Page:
Below is the Executive Summary of a U.S. GLOBEC White Paper resulting from a one-day workshop to discuss options for coordinating more comprehensive physical and biological sampling along the west coast of North America during the El Niño that is forecast this year (see article on page 7). Adobe Acrobat and html versions of the complete white paper are available from the U.S. GLOBEC web site at:
Since the early 1980's, there has been marked improvement in remote sensing and modeling of El Niño's, such that it can be stated with some certainty that an El Niño will occur in 1997-1998. The evidence available to date suggests that it may be as strong or stronger than the 1982-83 El Niño. A group of oceanographers, representing a number of west coast programs, and variety of disciplines, met to develop a coordinated response of the research community to examine the propagation and impacts of this El Niño along the Pacific coast of the U.S. and Canada. The goal was to 1) provide a summary of ongoing and newly funded research/monitoring along the Pacific coast; 2) identify critical types of observations or specific regions where data are missing (gaps); and 3) provide guidance for filling those gaps. Two major goals of an enhanced monitoring program on the west coast are 1) to document the alongshore response of ocean conditions as the El Niño propagates northward along the Pacific coast of North America; and 2) to document the impacts of the anomalous conditions associated with a major El Niño on the nearshore, coastal ecosystem of the Northeast Pacific. Many of the research programs along the west coast are not directed specifically at El Niño; however, a major 1997-1998 El Niño would impact ocean conditions and ecological interactions along much of the west coast. Small changes in focus, perhaps accompanied by small, incremental enhancements of funds, could dramatically improve sampling at sites along the coast likely to be impacted by El Niño. However, in no respect should these changes be viewed as altering the fundamental long-term missions/goals of these established programs.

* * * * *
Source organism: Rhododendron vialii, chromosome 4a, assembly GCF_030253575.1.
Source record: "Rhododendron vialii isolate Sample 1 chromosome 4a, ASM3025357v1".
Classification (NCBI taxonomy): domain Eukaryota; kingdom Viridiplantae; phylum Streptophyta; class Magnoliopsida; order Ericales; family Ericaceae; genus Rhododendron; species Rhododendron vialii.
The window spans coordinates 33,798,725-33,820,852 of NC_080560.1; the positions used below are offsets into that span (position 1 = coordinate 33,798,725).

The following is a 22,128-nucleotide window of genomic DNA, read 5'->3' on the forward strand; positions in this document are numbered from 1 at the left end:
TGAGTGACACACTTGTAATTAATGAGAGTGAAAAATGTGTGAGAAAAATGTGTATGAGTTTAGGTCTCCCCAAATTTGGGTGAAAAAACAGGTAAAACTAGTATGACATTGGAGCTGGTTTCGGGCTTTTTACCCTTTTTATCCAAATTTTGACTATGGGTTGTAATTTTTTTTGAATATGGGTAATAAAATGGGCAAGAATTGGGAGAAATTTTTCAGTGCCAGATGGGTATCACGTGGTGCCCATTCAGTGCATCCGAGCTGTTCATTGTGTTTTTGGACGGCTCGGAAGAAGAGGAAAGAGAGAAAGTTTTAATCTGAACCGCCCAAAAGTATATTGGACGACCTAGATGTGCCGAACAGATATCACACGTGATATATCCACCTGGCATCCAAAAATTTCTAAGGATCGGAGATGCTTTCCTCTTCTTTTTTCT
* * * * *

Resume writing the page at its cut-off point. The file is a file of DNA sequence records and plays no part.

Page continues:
Four general needs of a coordinated ENSO monitoring effort are: 1) increased sampling of subsurface observations; 2) broader sampling of ocean chemistry and biology, including nutrients and multiple trophic levels; 3) sampling at many locations along the west coast, at as high a frequency as affordable; and, 4) establishment of a more effective communication network to coordinate the many sampling and monitoring activities that occur along the west coast.
Generally, we are much better placed presently to document the physical manifestation of El Niño conditions along the west coast than we are for biological aspects of the ecosystem. The network of observation sites, including moorings, NDBC buoys off California, tide gauges and shore temperature stations at a number of locations, and survey transects and grids in place now is nearly capable of documenting the physical manifestation of an El Niño as it propagates poleward along the North American west coast. If the network is supplemented in a few sites by a) beginning programs earlier than their intended starts, b) continuing existing programs beyond their scheduled completion, or c) augmenting existing programs, physical aspects of this prospective ENSO will be recorded satisfactorily. The coastwide sampling outlook is not as favorable for nutrient and biological variables. As for the physics, some improvement in chemical and biological sampling could be obtained by beginning projects prior to their official start dates. However, some regions do not have ongoing or planned sampling of biology at all, nor are there research cruises ongoing to which additional biological sampling could be added. In other regions it might be possible to obtain additional biological sampling for minimal cost, because research cruises are already taking place for other reasons.